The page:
Skip to Content

One of my first jobs out of university was with a publisher. As part of my introduction to the business, I spent the first week visiting each of the different divisions learning a little about how each contributed to the overall business. It was a great opportunity to not just meet many of the people that I would be working with, it gave me an opportunity to hear them talk about their jobs in their own words. You could really hear and feel the passion.

But one of the things that amazed me was that some of the senior people had worked in the same job for their entire working life. There was a real sense of a “job for life”. A tidal wave of change swept through publishing a couple of years later and many of these people reskilled, retired or moved to new employers – it was the end of an era. But one of these men, an early mentor of mine, explained that no one will ever care about my career as much as me. He suggested that I should actively build my skills and manage my own career.

Since this time, the concept of “personal learning” has developed. We have also become much more aware of the different ways in which learning takes place – and with the rise of Web 2.0 tools, it has never been easier to take control of your own learning – and one of the best ways is to create a “Personal Learning Environment” (PLE).

Before you get started with your own PLE, there are a few things that you may want to consider (start by reading Building the Future: Considerations For  YOUR Personal Learning Environment on this subject). How do we:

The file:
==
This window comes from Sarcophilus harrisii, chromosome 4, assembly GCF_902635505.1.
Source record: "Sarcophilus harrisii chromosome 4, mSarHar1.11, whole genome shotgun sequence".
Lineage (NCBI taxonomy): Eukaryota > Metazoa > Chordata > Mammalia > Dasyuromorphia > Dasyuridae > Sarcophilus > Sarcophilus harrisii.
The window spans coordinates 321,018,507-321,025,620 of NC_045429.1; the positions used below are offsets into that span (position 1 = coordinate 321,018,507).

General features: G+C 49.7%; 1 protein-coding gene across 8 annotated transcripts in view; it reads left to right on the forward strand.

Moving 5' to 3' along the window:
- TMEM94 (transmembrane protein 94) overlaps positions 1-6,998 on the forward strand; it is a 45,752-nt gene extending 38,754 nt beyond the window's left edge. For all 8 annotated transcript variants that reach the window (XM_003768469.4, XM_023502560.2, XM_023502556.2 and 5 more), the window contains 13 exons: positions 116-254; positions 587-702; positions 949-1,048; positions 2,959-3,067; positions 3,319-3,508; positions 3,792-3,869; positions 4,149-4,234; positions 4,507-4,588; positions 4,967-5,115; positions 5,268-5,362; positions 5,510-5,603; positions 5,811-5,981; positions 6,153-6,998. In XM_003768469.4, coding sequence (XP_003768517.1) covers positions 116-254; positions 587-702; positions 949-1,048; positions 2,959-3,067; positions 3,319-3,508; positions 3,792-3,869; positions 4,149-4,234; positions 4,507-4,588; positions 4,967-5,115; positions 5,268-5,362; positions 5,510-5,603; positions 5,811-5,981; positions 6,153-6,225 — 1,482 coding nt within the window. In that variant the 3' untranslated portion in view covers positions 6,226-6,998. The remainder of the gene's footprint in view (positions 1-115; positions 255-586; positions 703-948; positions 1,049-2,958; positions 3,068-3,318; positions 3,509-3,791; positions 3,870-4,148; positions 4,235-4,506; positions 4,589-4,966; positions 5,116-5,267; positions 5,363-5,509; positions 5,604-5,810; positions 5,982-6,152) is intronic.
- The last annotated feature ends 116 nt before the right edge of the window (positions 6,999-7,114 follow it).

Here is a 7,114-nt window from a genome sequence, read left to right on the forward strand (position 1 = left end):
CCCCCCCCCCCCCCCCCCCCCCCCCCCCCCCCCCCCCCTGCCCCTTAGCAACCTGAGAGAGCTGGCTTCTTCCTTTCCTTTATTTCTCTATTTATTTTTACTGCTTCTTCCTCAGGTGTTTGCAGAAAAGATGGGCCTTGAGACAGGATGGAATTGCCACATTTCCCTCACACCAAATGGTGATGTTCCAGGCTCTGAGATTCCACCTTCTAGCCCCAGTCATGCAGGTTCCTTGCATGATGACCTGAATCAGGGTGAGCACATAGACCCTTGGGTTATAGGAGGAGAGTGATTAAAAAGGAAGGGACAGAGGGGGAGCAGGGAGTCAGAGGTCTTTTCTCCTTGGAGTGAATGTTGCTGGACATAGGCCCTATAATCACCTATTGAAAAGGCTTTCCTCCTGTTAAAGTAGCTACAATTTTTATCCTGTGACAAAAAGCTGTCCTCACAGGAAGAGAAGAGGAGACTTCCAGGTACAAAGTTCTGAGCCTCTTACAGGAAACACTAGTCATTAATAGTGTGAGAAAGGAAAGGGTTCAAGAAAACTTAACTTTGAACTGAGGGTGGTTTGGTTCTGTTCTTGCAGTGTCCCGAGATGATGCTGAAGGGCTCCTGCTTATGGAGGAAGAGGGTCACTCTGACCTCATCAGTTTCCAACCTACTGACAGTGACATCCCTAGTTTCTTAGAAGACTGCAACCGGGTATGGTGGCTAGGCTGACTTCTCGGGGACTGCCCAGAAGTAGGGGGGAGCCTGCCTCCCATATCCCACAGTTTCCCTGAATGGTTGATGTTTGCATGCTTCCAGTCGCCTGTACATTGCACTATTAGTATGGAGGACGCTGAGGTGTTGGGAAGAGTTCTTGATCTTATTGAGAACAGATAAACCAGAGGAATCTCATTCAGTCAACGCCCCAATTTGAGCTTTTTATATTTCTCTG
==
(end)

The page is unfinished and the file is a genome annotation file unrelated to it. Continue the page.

• Gather information and knowledge
  • Filter and process this data
  • Act on the knowledge that we have acquired

In this blog post I will look at the first step – gathering information and knowledge and suggest ways to streamline this process.

Some Web 2.0 tools

Many freely available Web 2.0 tools can be used to help you construct your PLE. To start with you will need to establish some accounts on a number of Web 2.0 platforms (if you haven’t already) – alternatively you can manually collate notes, links and ideas in a moleskin notebook or similar. Useful sites include:

Gathering information

Now you will want to start gathering content, links and materials to begin populating your PLE.

Blogs

When it comes to gathering information, one of the best sources of new knowledge are blogs. You can certainly start by taking a look through the blogs that are published across the SAP Community Network. Let your interests and passions lead you in the right direction and you will soon find writers who “click” for you. You can start with:

Be sure to then extend this list of readings. Look to technical and business publishers as well as to other bloggers who write on SAP and related enterprise topics.

One of the most convenient methods, is to use a feed reader. I use Google Reader to both subscribe to blogs and to categorize them. There are plenty of similar tools. But Google Reader also provides other benefits which I will cover when it comes to Filtering and Acting on the information that you have gathered.

Books

Consider also building a solid reading list. You can start with Amazon and begin building a wish list. Check out the titles available through SAP Press. And for those BPXers, don’t forget to delve into Process First (the collaborative book created by Marco ten Vaanholt and the BPX Community). There are a couple of online book tagging tools that can also help you manage your reading list – including Shelfari and BookTagger.